The people who count for VIDA count because they love literature. It would probably be an understatement to suggest they prefer reading over math. We wanted to learn more about what drives the individuals who make the annual VIDA Count possible. And because we are so grateful to these interns for so generously volunteering their time, we’ve launched a fundraising campaign to pay our Counters.
Tell us a bit about yourself.
Growing up with a writer for a mother, and a lawyer for a father, it’s unsurprising that I turned out a mix of the two. I have a BA in Political Science from Kalamazoo College, and also an MFA in Creative Writing (creative nonfiction) from George Mason University. My political and my creative sides have always converged—I am fascinated with the political power of storytelling, the limitless possibilities that the imaginary, the fictional, and the transparently-real can provide. This has led me to where I am now: working toward my PhD in Folklore Studies at the University of Wisconsin, Madison. I study storytelling, specifically immigrant and feminist narratives. I also teach writing, folklore, and literature, and am a co-editor with the feminist chapbook press, Gazing Grain Press.
Why did you decide to become involved with the VIDA Count?
I was raised in Michigan by great storytellers—my mother and my grandmother especially. It was they who inspired me to tell my own stories, and to help others tell theirs. My family was always very political, and I grew up with feminism and civil rights discussed over the dinner table. As a teenager, I was protesting the sanctions against Iraq, writing articles in my school newspaper about Haitian refugees, making t-shirts and posters to wear in protest at school. In my early twenties, I started a fat acceptance blog, and started participating more deeply in feminist discourse. When I learned about VIDA, and what the organization was doing, it seemed natural to volunteer as a Counter. I care deeply about the reality of the literary field, and the Count clearly demonstrates the deep-rooted prejudice against women writers. It’s encouraging to see that begin to change, but it’s even more inspiring to be part of that change. One Count at a time, we’re making the literary landscape a more equitable place. This story is told in the numbers we put together, and I’m glad to be one raised voice fighting for equality.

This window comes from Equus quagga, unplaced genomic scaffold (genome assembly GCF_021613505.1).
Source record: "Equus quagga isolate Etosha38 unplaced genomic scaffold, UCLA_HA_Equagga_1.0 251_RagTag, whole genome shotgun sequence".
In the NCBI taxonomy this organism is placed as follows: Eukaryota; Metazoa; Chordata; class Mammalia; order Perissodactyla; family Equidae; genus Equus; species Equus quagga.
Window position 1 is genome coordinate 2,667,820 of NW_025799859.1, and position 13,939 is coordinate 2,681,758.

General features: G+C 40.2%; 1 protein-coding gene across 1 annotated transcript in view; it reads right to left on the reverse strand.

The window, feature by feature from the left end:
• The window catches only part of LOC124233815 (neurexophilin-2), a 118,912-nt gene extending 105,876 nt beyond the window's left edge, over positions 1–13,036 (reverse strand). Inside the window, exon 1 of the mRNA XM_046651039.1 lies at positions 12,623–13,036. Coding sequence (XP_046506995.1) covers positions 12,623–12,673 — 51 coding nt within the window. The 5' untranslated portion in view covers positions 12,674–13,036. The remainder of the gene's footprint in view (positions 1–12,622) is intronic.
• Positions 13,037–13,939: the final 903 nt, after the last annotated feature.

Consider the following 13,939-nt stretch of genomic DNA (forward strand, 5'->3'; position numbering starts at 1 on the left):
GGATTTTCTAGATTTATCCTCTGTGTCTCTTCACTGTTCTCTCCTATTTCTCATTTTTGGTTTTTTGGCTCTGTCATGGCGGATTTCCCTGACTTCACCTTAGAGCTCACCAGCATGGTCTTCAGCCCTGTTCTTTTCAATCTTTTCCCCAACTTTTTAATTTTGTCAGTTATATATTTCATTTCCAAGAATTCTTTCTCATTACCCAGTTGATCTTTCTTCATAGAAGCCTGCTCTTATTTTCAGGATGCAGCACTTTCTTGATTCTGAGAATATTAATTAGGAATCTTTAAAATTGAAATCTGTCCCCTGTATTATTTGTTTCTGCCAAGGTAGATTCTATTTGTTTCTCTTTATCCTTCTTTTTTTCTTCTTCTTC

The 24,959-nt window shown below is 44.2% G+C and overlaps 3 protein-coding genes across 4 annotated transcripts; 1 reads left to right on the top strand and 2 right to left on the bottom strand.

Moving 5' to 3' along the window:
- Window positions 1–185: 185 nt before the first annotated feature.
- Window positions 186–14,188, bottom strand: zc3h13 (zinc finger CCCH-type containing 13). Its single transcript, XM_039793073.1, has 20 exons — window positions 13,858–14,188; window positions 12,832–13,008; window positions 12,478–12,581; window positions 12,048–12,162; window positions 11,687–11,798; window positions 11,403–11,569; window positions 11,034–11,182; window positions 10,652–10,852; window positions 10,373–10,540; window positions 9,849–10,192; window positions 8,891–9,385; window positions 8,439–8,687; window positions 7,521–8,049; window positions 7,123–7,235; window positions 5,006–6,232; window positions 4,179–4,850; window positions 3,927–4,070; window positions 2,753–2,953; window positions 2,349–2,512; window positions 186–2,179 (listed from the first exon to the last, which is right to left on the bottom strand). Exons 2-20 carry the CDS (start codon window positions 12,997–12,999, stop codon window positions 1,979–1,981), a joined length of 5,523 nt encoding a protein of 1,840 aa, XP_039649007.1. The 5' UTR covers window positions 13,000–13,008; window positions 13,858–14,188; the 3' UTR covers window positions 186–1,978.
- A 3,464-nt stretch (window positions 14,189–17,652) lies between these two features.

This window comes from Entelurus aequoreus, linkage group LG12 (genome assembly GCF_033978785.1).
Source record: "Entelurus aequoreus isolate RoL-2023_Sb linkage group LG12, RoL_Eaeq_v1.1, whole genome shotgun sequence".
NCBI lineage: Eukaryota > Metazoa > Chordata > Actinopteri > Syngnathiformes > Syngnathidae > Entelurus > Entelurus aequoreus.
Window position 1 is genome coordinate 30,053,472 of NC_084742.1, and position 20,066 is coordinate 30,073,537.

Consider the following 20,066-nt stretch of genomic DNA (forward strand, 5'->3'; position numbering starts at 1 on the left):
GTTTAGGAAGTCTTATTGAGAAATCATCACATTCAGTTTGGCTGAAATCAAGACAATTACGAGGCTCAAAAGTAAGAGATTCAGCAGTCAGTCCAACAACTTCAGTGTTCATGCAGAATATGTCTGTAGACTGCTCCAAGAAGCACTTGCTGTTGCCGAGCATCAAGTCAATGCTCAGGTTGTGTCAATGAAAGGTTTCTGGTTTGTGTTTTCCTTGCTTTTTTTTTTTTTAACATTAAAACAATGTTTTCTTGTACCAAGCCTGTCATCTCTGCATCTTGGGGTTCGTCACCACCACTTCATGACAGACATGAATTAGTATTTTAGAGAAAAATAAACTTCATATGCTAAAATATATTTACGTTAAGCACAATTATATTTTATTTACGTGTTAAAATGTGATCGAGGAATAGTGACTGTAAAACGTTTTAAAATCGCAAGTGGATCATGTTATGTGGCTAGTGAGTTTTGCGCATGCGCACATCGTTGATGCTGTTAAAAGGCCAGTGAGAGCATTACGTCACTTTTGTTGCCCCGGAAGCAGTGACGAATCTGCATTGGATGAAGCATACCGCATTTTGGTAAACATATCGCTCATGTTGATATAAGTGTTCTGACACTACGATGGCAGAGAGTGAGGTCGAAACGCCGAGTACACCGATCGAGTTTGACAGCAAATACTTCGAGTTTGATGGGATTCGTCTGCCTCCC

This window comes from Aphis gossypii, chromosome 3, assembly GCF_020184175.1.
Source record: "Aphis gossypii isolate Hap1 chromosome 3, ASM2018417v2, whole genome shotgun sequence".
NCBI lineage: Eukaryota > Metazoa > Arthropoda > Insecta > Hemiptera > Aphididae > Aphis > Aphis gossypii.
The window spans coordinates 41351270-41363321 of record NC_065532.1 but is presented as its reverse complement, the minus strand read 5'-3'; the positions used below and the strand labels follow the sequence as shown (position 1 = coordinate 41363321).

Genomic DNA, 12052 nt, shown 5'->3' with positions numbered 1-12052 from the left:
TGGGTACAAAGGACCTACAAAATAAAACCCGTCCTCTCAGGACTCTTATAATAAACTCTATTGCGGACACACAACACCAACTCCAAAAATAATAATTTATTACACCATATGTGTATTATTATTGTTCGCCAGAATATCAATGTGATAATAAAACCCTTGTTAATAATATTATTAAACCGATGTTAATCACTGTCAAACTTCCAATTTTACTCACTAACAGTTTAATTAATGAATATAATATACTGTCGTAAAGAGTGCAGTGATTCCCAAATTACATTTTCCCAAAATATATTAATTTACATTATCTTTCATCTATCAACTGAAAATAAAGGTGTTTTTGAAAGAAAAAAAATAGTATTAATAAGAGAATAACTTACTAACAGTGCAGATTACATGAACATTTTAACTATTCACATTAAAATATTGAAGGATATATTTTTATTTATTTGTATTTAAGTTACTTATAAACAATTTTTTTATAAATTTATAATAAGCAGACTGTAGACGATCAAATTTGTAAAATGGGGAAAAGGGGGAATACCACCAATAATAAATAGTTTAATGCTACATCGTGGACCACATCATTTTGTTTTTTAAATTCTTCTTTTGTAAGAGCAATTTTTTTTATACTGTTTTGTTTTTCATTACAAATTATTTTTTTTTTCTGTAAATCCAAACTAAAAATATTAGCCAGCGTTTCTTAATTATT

Do you have a favorite book / poem / novel / short story?
Anyone who knows me knows that I am inexplicably obsessed with the Harry Potter series. I wasn’t a reader before those books, and I found them incredibly comforting as a child. I identified with Hermione, the brainy, booky female with frizzy hair that I so resembled. I still take refuge in them now—my first magical escape.
But beyond Harry Potter, I’ve found several writers I love—from poets like Lucille Clifton, Anne Carson, Anne Sexton, Bob Hicok, and Terrance Hayes, to memoirists and essayists Cheryl Strayed, Anne Lamott, Jo Ann Beard, and so many others.
I also love reading young adult fiction, which takes on the tensions of our world and society in such a straightforward and powerful way that some adult works do not. My current favorite, the Divergent trilogy, is out in theatres for even non-readers to enjoy.
What literary journals would you suggest readers be on the lookout for?
Feminist writers would love So to Speak: A Feminist Journal of Language and Art, where I used to be nonfiction editor. I love reading Ecotone and River Teeth, and The Sun Magazine, among so many others.
Christine J. Widmayer has an MFA in Creative Writing from George Mason University, where she also taught composition and literature. She is currently pursuing her PhD in Folklore Studies at the University of Wisconsin-Madison, where she focuses on women’s folklore, heritage, and immigration narrative. In her spare time, she serves as a co-editor at Gazing Grain Press, obsesses over everything Harry Potter, and sings in her car. Her writing can be found in Flashquake.